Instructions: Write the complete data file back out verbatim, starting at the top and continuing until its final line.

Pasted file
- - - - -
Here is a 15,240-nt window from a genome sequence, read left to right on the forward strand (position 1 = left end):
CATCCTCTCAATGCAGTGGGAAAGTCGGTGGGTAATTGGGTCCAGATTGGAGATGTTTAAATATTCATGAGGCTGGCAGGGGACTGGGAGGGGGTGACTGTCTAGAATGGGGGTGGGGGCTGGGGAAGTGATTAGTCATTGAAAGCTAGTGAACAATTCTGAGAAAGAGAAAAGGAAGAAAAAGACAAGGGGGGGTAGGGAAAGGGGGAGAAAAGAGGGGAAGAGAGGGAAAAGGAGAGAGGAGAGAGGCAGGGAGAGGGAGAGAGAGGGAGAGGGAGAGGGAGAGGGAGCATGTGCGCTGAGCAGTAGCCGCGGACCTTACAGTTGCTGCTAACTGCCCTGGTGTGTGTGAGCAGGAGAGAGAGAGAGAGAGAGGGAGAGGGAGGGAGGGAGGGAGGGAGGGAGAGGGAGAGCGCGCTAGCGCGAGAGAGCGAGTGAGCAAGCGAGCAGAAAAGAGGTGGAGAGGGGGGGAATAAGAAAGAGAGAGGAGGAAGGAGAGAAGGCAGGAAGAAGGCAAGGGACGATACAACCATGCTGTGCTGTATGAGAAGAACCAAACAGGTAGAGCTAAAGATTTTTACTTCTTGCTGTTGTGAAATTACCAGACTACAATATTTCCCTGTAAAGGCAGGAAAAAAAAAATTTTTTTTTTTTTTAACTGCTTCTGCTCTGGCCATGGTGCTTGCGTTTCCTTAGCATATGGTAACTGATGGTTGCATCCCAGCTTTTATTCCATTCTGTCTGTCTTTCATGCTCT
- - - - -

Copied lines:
Here is a 15,240-nt window from a genome sequence, read left to right on the forward strand (position 1 = left end):
CATCCTCTCAATGCAGTGGGAAAGTCGGTGGGTAATTGGGTCCAGATTGGAGATGTTTAAATATTCATGAGGCTGGCAGGGGACTGGGAGGGGGTGACTGTCTAGAATGGGGGTGGGGGCTGGGGAAGTGATTAGTCATTGAAAGCTAGTGAACAATTCTGAGAAAGAGAAAAGGAAGAAAAAGACAAGGGGGGGTAGGGAAAGGGGGAGAAAAGAGGGGAAGAGAGGGAAAAGGAGAGAGGAGAGAGGCAGGGAGAGGGAGAGAGAGGGAGAGGGAGAGGGAGAGGGAGCATGTGCGCTGAGCAGTAGCCGCGGACCTTACAGTTGCTGCTAACTGCCCTGGTGTGTGTGAGCAGGAGAGAGAGAGAGAGAGAGGGAGAGGGAGGGAGGGAGGGAGGGAGGGAGAGGGAGAGCGCGCTAGCGCGAGAGAGCGAGTGAGCAAGCGAGCAGAAAAGAGGTGGAGAGGGGGGGAATAAGAAAGAGAGAGGAGGAAGGAGAGAAGGCAGGAAGAAGGCAAGGGACGATACAACCATGCTGTGCTGTATGAGAAGAACCAAACAGGTAGAGCTAAAGATTTTTACTTCTTGCTGTTGTGAAATTACCAGACTACAATATTTCCCTGTAAAGGCAGGAAAAAAAAAATTTTTTTTTTTTTTAACTGCTTCTGCTCTGGCCATGGTGCTTGCGTTTCCTTAGCATATGGTAACTGATGGTTGCATCCCAGCTTTTATTCCATTCTGTCTGTCTTTCATGCTCT